(p. B1) Last month the Census Bureau confirmed a confounding dynamic taking hold across the American landscape: Superstar cities, the nation’s economic powerhouses, hotbeds of opportunity at the cutting edge of technological progress, are losing people to other parts of the country.
For the first time in at least a decade, 4,868 more people left King County, Wash. — Amazon’s home — than arrived from elsewhere in the country.
Santa Clara County, Calif., home to most of Silicon Valley, lost 24,645 people to domestic migration, its ninth consecutive annual loss.
The trend is becoming widespread. Eight of the 10 largest metropolitan areas in the country, including those around New York, San Francisco, Los Angeles and Miami, lost people to other places in 2018. That was up from seven in 2016, five in 2013 and four in 2010. Migration out of the New York area has gotten so intense that its total population shrank in 2018 for the second year in a row.
. . .
(p. B5) Research by Peter Ganong from the University of Chicago and Daniel Shoag of Harvard suggests that housing costs are a principal driver of the change in migration decisions: As the highly educated have flocked to superstar cities, they have pushed housing prices way beyond the reach of people earning less.
. . .
It is not obvious how to turn big cities back into magnets of opportunity for the working class. Many of the jobs that offered a leg up to those without a college background no longer exist and won’t come back. But there are policies that could make a difference. Relaxing zoning regulations to make it easier to build could slow rising rents, ensuring that the housing supply keeps up with demand.
And yet the prospects do not look good. California lawmakers last week shelved Senate Bill 50, which would have forced cities to allow denser housing near public transit and removed density limits in wealthier areas close to job centers and good schools. The bill faced stiff opposition from many municipal governments and residents enamored with low-density living — not to mention rising property values.
The single-family-home ethos may eventually lose its grip on the politics of America’s superstar cities. Until then, it will make sense for those without a degree to look for opportunities elsewhere, in places like Kansas City or Des Moines or Las Vegas.
For the full story, see:
EDUARDO PORTER and GUILBERT GATES. “Why Workers Without College Degrees Are Fleeing Big Cities.” The New York Times (Monday, May 27, 2019): B1 & B5.
(Note: ellipses added.)
(Note: the online version of the story has the date May 21 [sic], 2019, and has the title “Why Workers Without College Degrees Are Fleeing Big Cities.” The print version listed Eduardo Porter as the sole author. The online version adds Guilbert Gates as a co-author.)
The research, mentioned above, by Ganong and Shoag, was published as:
Ganong, Peter, and Daniel Shoag. “Why Has Regional Income Convergence in the U.S. Declined?” Journal of Urban Economics 102 (Nov. 2017): 76-90.
One thought on “Cost of Housing Is Main Driver of Migration from Superstar Cities”
According to what I recall from high-school “social studies”, the underlying worship of real estate was given a big governmental boost following World War I. The idea was that everyone must have, as my teacher read out, “a stake in society”. In essence, nail people down to owning houses in order that they would be less likely to embrace nasty socialist thoughts of the sort being bruited about in Europe. After the income tax had been imposed, we got the mortgage deduction. In 1938 we got Fannie Mae. After World War II, we got massive highway programs, Levittowns, and such.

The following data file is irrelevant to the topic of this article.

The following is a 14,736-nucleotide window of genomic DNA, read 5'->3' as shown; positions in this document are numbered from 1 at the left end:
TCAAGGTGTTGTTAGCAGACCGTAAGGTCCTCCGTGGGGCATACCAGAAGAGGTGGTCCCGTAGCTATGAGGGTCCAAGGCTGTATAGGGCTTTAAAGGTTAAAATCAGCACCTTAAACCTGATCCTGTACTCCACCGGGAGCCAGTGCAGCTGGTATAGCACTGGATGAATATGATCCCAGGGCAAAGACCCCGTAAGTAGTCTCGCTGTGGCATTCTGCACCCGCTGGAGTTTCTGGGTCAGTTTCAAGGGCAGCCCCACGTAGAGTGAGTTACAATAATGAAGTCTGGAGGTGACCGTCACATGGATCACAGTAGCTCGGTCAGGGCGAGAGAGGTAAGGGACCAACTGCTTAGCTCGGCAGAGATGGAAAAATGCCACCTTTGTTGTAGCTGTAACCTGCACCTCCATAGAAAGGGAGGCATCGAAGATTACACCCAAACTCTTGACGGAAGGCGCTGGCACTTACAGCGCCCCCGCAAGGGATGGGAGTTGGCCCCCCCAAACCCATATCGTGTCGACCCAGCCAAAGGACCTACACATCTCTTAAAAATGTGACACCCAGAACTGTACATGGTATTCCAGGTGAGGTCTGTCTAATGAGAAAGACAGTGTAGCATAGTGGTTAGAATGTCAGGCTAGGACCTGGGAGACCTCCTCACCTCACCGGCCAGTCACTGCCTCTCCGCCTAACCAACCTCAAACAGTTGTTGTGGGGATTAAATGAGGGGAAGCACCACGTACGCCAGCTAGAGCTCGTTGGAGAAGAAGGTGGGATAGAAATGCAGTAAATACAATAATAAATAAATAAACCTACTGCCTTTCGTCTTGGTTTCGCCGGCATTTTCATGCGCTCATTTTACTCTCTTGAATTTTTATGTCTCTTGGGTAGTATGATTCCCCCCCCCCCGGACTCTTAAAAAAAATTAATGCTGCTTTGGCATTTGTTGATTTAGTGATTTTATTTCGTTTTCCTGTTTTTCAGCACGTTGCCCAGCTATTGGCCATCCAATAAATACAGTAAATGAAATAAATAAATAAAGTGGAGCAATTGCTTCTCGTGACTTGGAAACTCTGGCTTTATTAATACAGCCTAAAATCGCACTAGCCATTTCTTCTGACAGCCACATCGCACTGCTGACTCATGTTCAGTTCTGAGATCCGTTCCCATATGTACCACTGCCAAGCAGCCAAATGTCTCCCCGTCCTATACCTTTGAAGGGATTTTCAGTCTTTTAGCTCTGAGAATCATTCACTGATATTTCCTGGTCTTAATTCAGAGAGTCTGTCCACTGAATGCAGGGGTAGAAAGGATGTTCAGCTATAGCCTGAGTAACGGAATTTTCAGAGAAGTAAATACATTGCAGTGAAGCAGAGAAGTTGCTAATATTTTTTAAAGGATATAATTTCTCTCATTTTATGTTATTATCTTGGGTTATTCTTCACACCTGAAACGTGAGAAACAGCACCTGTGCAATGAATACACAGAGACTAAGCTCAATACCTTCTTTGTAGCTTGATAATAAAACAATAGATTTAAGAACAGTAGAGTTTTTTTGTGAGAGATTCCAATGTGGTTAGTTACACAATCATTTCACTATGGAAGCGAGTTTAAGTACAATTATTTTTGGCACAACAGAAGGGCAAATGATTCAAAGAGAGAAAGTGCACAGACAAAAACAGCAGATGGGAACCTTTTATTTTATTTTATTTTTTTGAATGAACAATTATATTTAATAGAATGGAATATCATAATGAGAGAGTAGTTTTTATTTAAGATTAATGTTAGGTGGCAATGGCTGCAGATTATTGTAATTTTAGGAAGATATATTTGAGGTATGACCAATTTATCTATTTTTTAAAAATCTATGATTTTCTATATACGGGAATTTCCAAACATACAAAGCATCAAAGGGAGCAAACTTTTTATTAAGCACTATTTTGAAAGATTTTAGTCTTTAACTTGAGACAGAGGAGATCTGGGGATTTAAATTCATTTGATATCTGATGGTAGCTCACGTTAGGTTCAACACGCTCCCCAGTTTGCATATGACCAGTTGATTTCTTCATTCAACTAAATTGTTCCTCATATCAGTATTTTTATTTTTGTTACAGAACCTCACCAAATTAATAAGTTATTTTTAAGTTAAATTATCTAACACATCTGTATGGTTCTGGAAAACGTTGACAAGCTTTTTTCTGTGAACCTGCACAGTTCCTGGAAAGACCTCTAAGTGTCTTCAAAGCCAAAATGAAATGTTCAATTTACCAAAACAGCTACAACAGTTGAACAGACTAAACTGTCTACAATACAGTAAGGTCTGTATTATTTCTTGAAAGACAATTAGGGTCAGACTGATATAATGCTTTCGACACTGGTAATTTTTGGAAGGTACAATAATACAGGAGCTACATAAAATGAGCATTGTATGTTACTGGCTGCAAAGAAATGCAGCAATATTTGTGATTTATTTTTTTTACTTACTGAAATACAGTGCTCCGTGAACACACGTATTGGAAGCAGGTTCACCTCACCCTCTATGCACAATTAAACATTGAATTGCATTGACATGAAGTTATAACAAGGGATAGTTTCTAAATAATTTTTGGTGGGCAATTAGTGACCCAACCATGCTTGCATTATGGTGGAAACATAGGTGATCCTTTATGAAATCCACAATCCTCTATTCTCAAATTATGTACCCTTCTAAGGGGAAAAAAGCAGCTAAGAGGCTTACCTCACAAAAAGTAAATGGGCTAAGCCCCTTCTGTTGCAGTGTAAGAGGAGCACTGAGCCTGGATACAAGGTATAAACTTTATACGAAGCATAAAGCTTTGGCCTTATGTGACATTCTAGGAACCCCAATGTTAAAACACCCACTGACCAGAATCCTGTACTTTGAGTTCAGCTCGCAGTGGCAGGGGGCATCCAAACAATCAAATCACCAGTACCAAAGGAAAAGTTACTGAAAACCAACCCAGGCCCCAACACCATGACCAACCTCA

It succeeded brilliantly. Unfortunately, it became a something-for-nothing scam for what was called the middle class. Use an array of gimmicks and overregulation to keep housing prices inflating much faster than everything else, and people would feel rich rather than socialist or whatever-ist. Then it would be a piece of cake to duck and weave on issues of “distribution”, as has always been the wont of economists.
Alas, the policy has proved unsustainable “in the long run”. Despite Keynes correctly instructing us that we’re “all dead in the long run”, the long run has nonetheless managed to arrive. Alas again, population/generational turnover complicates the very meaning of “the long run”. Inevitably, wherever there are decent jobs, housing has become unaffordable.
So it goes.
Maybe, “as a society”, we need to instruct our bossy, controlling billionaires, that although they covet prestigious, mega-expensive megacity addresses, nonetheless they must start spreading the wealth around a bit, or else. After all, in the time since liberal (in the European sense) economics came into being, there have been minor inventions like radio, the telephone, and then the internet. It’s not like there’s any longer the slightest need to cram and jam everyone into impossibly hyper-expensive mega-skyscrapers on just a few hundred of our 3.6 million square miles.
Or we can do what people tend to do – simply proceed blindly as-is. That is, just keep right on giving the middle finger to everyone not in a mega-skyscraper. That will surely come to a bad end, but maybe no one among the controlling elites cares.
So it goes.